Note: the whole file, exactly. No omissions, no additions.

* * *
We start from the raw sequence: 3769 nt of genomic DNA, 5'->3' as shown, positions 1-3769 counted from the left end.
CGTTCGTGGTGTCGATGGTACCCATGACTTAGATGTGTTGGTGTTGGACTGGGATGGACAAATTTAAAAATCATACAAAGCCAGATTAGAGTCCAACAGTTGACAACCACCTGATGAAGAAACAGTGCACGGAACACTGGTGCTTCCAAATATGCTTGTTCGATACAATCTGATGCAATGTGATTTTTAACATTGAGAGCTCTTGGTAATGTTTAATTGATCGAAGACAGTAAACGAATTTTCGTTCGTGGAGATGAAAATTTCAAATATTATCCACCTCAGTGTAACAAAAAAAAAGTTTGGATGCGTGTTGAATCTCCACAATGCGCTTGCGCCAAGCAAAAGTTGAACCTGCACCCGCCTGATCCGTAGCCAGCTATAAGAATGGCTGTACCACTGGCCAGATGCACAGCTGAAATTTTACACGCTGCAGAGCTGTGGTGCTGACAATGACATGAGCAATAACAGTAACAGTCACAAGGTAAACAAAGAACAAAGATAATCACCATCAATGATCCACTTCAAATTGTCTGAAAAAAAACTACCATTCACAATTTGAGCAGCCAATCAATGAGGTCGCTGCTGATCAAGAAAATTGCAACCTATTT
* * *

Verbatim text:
We start from the raw sequence: 3769 nt of genomic DNA, 5'->3' as shown, positions 1-3769 counted from the left end.
CGTTCGTGGTGTCGATGGTACCCATGACTTAGATGTGTTGGTGTTGGACTGGGATGGACAAATTTAAAAATCATACAAAGCCAGATTAGAGTCCAACAGTTGACAACCACCTGATGAAGAAACAGTGCACGGAACACTGGTGCTTCCAAATATGCTTGTTCGATACAATCTGATGCAATGTGATTTTTAACATTGAGAGCTCTTGGTAATGTTTAATTGATCGAAGACAGTAAACGAATTTTCGTTCGTGGAGATGAAAATTTCAAATATTATCCACCTCAGTGTAACAAAAAAAAAGTTTGGATGCGTGTTGAATCTCCACAATGCGCTTGCGCCAAGCAAAAGTTGAACCTGCACCCGCCTGATCCGTAGCCAGCTATAAGAATGGCTGTACCACTGGCCAGATGCACAGCTGAAATTTTACACGCTGCAGAGCTGTGGTGCTGACAATGACATGAGCAATAACAGTAACAGTCACAAGGTAAACAAAGAACAAAGATAATCACCATCAATGATCCACTTCAAATTGTCTGAAAAAAAACTACCATTCACAATTTGAGCAGCCAATCAATGAGGTCGCTGCTGATCAAGAAAATTGCAACCTATTT